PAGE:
We Believe...

..that the solution to inequality, pain, suffering, and lack in the world is ‘those that have’ sharing willingly from the heart with ‘those that have not’ who are sick and/or needy.

Warm clothing and bedding for babies, quilts for the aged or ill, books for the disadvantaged, essentials and household goods for those who have lost everything in floods, house fires, or due to job loss; these are just some of the need we assist with. You can help.


Braided knitted ball for charity pattern – children love these!


Braided blue comfort ball

This is a darling knitted ball that is easy to make.  Make 2 – keep one for yourself and give the other to charity!

These are hand knittedhere are the instructions from – if you don’t belong, sign up – it’s free and full of wonderful people and patterns.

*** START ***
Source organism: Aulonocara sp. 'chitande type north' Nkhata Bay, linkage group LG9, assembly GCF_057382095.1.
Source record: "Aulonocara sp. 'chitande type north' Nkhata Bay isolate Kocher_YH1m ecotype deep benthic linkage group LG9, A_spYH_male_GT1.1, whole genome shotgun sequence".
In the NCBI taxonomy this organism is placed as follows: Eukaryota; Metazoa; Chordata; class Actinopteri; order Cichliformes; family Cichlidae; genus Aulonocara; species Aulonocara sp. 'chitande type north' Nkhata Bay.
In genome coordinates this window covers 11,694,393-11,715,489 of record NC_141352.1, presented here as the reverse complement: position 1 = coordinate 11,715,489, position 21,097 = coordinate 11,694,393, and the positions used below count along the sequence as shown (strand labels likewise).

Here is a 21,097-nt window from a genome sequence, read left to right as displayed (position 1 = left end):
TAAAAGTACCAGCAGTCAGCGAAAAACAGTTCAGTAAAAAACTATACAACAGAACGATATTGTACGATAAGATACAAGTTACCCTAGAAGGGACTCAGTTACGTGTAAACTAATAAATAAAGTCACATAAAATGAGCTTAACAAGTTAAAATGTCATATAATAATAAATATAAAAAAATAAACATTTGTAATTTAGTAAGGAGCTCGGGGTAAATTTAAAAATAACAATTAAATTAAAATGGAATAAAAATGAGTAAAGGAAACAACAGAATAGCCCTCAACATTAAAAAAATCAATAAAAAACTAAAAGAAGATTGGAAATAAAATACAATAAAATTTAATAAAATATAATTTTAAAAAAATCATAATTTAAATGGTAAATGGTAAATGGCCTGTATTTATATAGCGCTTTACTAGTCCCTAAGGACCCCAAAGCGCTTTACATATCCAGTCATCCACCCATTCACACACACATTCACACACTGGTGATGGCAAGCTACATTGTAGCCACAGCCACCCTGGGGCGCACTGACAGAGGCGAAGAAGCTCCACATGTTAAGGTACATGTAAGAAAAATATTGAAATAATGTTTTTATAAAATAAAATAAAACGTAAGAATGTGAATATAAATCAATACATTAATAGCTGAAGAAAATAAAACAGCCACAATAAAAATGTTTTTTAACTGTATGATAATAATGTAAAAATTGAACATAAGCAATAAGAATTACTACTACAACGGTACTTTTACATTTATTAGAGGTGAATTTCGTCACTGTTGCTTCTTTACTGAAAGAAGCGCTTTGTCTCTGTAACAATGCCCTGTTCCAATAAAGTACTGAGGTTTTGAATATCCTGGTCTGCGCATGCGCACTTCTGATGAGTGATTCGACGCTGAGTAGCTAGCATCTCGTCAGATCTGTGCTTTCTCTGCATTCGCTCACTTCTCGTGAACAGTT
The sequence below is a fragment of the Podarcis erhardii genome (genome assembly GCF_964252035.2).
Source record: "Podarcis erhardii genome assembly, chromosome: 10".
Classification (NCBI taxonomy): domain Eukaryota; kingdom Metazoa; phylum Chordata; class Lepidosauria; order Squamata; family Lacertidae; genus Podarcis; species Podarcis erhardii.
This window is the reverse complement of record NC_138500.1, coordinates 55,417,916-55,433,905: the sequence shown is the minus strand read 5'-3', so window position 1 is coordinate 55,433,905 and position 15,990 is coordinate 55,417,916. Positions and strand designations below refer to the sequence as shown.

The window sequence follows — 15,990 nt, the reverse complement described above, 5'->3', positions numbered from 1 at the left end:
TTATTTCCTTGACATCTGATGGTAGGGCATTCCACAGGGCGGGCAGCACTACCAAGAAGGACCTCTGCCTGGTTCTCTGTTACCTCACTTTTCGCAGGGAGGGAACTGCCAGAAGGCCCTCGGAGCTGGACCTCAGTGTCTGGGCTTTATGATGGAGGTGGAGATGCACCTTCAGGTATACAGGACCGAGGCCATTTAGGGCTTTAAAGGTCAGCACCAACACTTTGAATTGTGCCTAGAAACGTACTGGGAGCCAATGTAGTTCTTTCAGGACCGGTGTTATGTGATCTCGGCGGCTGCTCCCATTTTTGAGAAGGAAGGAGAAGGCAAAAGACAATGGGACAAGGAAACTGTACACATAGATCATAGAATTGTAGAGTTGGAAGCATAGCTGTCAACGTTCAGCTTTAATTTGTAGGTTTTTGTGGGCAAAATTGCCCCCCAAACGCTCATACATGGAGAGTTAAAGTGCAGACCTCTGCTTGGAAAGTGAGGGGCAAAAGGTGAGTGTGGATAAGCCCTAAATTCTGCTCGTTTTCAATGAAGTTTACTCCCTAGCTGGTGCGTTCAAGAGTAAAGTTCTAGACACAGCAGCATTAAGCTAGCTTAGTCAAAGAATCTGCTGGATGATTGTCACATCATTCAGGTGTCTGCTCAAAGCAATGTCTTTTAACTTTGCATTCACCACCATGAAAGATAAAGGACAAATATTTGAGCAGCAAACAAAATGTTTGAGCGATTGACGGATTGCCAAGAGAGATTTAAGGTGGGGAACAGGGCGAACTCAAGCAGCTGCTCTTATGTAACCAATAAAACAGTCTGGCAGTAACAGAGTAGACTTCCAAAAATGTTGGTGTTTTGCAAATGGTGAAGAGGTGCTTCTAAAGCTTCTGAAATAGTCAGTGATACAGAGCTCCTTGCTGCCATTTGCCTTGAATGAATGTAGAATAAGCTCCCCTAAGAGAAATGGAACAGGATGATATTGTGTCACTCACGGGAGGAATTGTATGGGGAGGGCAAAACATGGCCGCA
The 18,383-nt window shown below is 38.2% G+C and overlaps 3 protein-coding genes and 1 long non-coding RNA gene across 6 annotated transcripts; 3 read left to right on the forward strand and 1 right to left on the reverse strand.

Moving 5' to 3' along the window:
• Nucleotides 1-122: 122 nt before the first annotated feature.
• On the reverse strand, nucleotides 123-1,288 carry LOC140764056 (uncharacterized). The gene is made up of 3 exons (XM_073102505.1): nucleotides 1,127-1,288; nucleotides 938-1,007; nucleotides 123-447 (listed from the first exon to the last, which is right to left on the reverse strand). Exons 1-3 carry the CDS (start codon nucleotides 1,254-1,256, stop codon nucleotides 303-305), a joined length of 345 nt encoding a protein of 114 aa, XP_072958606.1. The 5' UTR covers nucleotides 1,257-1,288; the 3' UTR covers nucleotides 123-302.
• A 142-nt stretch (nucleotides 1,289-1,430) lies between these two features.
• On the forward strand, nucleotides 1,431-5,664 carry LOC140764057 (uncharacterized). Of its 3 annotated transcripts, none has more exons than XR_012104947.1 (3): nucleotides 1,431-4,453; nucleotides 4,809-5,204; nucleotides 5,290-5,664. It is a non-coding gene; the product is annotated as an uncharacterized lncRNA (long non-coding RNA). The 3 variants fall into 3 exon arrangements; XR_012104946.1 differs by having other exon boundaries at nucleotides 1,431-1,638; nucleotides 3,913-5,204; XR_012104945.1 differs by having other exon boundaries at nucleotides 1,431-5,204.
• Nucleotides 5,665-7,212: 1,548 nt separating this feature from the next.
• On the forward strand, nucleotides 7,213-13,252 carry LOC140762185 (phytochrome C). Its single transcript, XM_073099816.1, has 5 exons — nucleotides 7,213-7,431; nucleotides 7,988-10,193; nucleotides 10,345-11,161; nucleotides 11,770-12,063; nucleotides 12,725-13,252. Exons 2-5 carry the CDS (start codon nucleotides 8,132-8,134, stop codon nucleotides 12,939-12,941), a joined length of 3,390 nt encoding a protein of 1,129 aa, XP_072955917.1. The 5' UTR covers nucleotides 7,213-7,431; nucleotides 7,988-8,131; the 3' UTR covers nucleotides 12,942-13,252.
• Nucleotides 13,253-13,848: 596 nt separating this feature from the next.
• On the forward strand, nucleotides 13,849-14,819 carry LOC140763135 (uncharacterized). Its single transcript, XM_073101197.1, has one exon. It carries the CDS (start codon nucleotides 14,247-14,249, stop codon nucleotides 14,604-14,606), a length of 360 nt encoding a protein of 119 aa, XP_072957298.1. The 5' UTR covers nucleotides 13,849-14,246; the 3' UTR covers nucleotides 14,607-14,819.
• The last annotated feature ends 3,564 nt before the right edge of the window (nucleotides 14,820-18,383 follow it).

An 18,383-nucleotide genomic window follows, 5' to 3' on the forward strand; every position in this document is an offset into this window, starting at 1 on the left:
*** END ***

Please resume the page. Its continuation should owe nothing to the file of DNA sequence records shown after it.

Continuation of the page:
These balls are called ‘comfort balls’ and the children in hospital, homeless shelters and crisis centers love the soft toys.  So do the adults ;-)

If you want to make them for your local animal shelter, you can put a jingle bell inside of the ball inside of a plastic container like the clear balls that knee highs from Wal Mart come in.

We really need the strips to put them together. Please knit a stockinette strip that is 20 stitches wide by 8″ long. It takes 6 strips to make a ball.  You can mix and match colors and use any type of yarn you like :-) Most of our balls are made with worsted weight acrylic yarn and knitted on size 7 needles, but you can use most yarns and any size needle you want.

This is a perfect project for all the scrap yarn you have left over!.